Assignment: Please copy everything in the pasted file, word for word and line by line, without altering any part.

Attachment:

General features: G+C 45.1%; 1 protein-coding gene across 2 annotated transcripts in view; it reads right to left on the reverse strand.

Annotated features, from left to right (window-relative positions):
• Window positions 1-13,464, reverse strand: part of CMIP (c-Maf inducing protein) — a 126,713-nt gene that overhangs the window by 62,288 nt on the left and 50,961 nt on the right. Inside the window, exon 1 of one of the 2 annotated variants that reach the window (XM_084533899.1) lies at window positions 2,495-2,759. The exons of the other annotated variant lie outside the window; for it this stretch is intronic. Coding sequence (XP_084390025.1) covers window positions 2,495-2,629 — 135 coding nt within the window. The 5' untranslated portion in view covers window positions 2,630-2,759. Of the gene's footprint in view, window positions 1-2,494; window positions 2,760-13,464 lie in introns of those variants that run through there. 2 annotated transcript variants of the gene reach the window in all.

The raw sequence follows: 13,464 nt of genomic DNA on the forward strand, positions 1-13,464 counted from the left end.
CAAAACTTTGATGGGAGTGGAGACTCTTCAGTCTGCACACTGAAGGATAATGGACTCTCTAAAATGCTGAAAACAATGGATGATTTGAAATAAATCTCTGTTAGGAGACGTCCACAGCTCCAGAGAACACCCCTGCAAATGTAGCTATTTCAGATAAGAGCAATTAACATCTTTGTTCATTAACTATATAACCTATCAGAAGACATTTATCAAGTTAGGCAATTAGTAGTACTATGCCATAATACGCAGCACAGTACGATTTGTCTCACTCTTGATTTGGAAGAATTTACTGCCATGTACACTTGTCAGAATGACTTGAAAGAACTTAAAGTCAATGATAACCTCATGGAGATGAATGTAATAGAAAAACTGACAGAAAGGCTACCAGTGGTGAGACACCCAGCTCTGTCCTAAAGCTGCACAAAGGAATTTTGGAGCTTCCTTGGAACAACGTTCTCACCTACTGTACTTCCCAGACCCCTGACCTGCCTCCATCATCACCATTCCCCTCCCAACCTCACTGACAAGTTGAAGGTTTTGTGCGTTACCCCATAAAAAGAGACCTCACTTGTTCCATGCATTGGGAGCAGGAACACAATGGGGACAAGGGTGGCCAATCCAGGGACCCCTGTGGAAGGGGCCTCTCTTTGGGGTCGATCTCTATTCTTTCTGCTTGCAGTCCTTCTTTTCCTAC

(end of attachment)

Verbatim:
General features: G+C 45.1%; 1 protein-coding gene across 2 annotated transcripts in view; it reads right to left on the reverse strand.

Annotated features, from left to right (window-relative positions):
• Window positions 1-13,464, reverse strand: part of CMIP (c-Maf inducing protein) — a 126,713-nt gene that overhangs the window by 62,288 nt on the left and 50,961 nt on the right. Inside the window, exon 1 of one of the 2 annotated variants that reach the window (XM_084533899.1) lies at window positions 2,495-2,759. The exons of the other annotated variant lie outside the window; for it this stretch is intronic. Coding sequence (XP_084390025.1) covers window positions 2,495-2,629 — 135 coding nt within the window. The 5' untranslated portion in view covers window positions 2,630-2,759. Of the gene's footprint in view, window positions 1-2,494; window positions 2,760-13,464 lie in introns of those variants that run through there. 2 annotated transcript variants of the gene reach the window in all.

The raw sequence follows: 13,464 nt of genomic DNA on the forward strand, positions 1-13,464 counted from the left end.
CAAAACTTTGATGGGAGTGGAGACTCTTCAGTCTGCACACTGAAGGATAATGGACTCTCTAAAATGCTGAAAACAATGGATGATTTGAAATAAATCTCTGTTAGGAGACGTCCACAGCTCCAGAGAACACCCCTGCAAATGTAGCTATTTCAGATAAGAGCAATTAACATCTTTGTTCATTAACTATATAACCTATCAGAAGACATTTATCAAGTTAGGCAATTAGTAGTACTATGCCATAATACGCAGCACAGTACGATTTGTCTCACTCTTGATTTGGAAGAATTTACTGCCATGTACACTTGTCAGAATGACTTGAAAGAACTTAAAGTCAATGATAACCTCATGGAGATGAATGTAATAGAAAAACTGACAGAAAGGCTACCAGTGGTGAGACACCCAGCTCTGTCCTAAAGCTGCACAAAGGAATTTTGGAGCTTCCTTGGAACAACGTTCTCACCTACTGTACTTCCCAGACCCCTGACCTGCCTCCATCATCACCATTCCCCTCCCAACCTCACTGACAAGTTGAAGGTTTTGTGCGTTACCCCATAAAAAGAGACCTCACTTGTTCCATGCATTGGGAGCAGGAACACAATGGGGACAAGGGTGGCCAATCCAGGGACCCCTGTGGAAGGGGCCTCTCTTTGGGGTCGATCTCTATTCTTTCTGCTTGCAGTCCTTCTTTTCCTAC